Schlage's switch to programmatic TV buying unlocks 3x increase in ROI
The door hardware maker wanted to take a more surgical approach to understanding its audience and drove a 35% lift in e-commerce sales.
When a brand operates in a smaller, niche business like locks and door hardware, ensuring that campaigns reach the right consumers on the right channels is crucial. That's part of the reason why Schlage, working with agency of record (AOR) The Basement and technology partners Centro, Placemedia and Samba TV, made the pivot away from a traditional TV buying strategy toward a data-driven programmatic approach.
The shift, which began in 2016 and has continued to ramp up since then, has shown considerable returns at a time when advanced TV is becoming a hot item in the marketing industry. The brand has leveraged data to expand its slate of networks from one, HGTV, to over 18, including DIY Network, FX and AMC. It's seen a 60% lift in ad efficiency, a sixfold improvement in creative performance and tripled ROI, according to a case study shared with Marketing Dive, along with a 9% lift in retail and 35% lift in e-commerce sales.
"[Schlage] is a well-known brand in an unknown category," Brian Phillips, co-founder and CEO of The Basement, said in a phone interview with Marketing Dive. "We wanted more impressions and to be on-air longer. So the programmatic opportunity became valuable for us, but we also wanted to make those impressions smarter and gain a deeper understanding of the audience."
Building on trust
Advanced TV plans are becoming more common in the marketing industry, especially as viewership of traditional linear TV continues to decline. Factors like audience targeting, cross-screen planning and buying, and addressability are some of the biggest drivers of investment in advanced TV, according to Advertiser Perceptions' 2018 Video Advertising Convergence Report.
"We wanted to have a more surgical, optimizable, data-informed integrated approach, especially to those higher-funnel assets like TV," Jason Owens, the director of consumer marketing at Schlage, told Marketing Dive.
Two in five advertisers now use data to better target their TV ads, Advertiser Perceptions found, but it can often be a rocky transition on the path to a truly blended strategy. Making the process seamless, according to Phillips, requires transparency and closely working with all partners.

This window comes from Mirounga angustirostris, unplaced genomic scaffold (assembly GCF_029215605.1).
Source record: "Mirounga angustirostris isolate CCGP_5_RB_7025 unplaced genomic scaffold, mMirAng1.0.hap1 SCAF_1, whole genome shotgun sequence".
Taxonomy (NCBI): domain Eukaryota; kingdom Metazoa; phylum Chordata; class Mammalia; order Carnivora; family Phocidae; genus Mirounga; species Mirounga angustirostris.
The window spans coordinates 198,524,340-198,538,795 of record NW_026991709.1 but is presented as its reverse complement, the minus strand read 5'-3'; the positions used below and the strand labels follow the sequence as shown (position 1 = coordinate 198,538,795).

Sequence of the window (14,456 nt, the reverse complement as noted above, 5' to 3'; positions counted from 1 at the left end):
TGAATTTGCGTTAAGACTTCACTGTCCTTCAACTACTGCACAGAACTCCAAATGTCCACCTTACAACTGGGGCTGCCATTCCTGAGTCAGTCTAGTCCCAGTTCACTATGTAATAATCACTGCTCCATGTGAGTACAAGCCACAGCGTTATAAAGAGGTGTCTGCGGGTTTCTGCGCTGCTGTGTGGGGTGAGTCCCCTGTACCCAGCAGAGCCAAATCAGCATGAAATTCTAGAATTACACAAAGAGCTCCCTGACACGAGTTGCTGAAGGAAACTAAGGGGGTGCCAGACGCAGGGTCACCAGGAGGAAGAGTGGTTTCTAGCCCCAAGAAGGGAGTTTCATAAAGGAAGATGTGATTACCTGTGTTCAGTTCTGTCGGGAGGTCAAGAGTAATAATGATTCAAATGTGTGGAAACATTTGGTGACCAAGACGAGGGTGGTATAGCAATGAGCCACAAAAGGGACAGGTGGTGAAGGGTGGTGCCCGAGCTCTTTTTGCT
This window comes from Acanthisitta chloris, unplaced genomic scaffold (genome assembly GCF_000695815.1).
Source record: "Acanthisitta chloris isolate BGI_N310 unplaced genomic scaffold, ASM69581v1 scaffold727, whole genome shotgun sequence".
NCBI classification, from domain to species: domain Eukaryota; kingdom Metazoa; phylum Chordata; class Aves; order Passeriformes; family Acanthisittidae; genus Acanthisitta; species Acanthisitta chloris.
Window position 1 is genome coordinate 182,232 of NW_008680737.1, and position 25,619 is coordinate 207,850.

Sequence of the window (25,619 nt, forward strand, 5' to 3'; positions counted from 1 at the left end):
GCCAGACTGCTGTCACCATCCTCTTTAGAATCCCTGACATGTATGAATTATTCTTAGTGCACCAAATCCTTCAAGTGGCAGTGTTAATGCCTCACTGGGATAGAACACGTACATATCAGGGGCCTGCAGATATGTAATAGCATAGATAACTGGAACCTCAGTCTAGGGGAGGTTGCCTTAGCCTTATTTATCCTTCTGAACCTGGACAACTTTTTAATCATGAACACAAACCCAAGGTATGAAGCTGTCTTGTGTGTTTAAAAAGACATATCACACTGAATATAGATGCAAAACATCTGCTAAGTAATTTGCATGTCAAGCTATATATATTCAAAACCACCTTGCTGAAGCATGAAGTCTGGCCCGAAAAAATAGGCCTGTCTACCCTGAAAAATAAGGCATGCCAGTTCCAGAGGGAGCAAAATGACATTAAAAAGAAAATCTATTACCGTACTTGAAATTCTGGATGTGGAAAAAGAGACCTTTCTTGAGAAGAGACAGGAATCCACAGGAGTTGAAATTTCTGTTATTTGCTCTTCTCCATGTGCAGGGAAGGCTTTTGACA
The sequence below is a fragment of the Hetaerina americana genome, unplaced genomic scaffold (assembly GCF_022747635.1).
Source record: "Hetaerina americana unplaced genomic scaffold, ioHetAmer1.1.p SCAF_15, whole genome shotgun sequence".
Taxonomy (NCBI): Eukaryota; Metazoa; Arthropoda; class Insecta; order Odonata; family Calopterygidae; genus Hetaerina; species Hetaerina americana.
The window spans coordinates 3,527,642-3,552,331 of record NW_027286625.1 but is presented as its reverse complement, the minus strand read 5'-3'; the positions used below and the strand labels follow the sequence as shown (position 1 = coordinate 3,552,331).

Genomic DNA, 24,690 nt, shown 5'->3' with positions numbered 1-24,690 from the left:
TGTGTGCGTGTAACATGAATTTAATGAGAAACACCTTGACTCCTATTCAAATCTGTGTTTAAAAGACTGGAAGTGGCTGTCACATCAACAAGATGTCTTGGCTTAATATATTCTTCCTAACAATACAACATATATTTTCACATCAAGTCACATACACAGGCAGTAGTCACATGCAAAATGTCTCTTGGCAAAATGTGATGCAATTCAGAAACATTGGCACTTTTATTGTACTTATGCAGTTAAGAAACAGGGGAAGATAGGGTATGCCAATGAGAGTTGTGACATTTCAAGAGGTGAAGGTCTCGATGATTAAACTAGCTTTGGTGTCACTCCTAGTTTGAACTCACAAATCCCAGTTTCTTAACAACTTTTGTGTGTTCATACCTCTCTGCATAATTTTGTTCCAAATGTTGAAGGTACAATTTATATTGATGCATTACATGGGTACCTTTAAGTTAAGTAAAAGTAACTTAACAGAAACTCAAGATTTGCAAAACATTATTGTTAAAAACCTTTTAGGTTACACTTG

"Honestly, it was a lot of trust," Phillips said. "There was a lot of collaboration between us and the brand to come up with this."
The move away from what The Basement calls a "pay and spray" TV strategy grew naturally from the agency's prior duties with Schlage, and also a meeting The Basement and existing partner Centro had with Placemedia and Samba TV at the 2017 Consumer Electronics Show.
"Since we were doing all the digital work and most of our background was in digital, we found an opportunity to combine technologies to integrate a more traditional buy with a digital approach," Phillips said.
Honing an audience
Leveraging digital and data for TV buys has allowed Schlage and its partners not only to grow the number of networks the brand is advertising on, but also glean a better understanding of who its target consumers are. Schlage has historically marketed to a few key segments, according to Owens, including the "invested empty nester" — who is typically aged 50-plus — and the serial DIYer, who is roughly a decade younger.
While those are still important customers, the programmatic approach has provided a more granular view into audience segments, and now covers repair and replace shoppers, connected home enthusiasts and access control people, per Owens.
"We kept our budget the same and were able to accomplish more with programmatic TV versus just a straight linear buy," Owens added. "Demographic and psychographic elements — we were able to articulate and vest some of that."
Sifting through the data
Part of that articulation stems from being able to better tie together different marketing channels, such as by drawing on data from existing e-commerce shoppers.
"We were able to extract an audience based on our converting audience on Schlage.com," Phillips said. "[Placemedia] was able to extract their TV habits and how much time they spend dayparting, what channels and networks they watch — that was our starting point.
"We were monitoring the performance through Samba TV's analytics platform," he added. "We would take that, do an analysis within the team, take that back to the brand and say [...] these are the networks we need to pivot toward and these are the ones we need to pivot away from."
The biggest takeaway from adopting programmatic technology, however, might be the people-led analysis portion, Phillips said. Special events, like closely-watched sports games, can throw off viewership figures and present a skewed picture that demands closer examination a machine won't necessarily pick up on.
"It's great to bring in data, but you can't just blindly follow it," Phillips said.
"We had to look at that as a team and say that's good, that's important, but it could be an outlier," he added. "You have to do analysis on the data, and it's a very human exercise.”
Opening new doors
With a foundation in place, Schlage is planning to only throw more gas on the programmatic TV fire, Owens said. In terms of how that will manifest in its marketing, the brand plans to take the lessons learned from its first go at the strategy and apply them to to a more creative mindset in the months ahead.
"Last year was so much about collecting, understanding and qualifying the data [...] Now, we're in a much better position to take the learnings and apply them creatively," Phillips said.
"One of the things we're looking at this year is how to adapt our creative more to the channel [...] not taking the same asset and running it in other places," he added.
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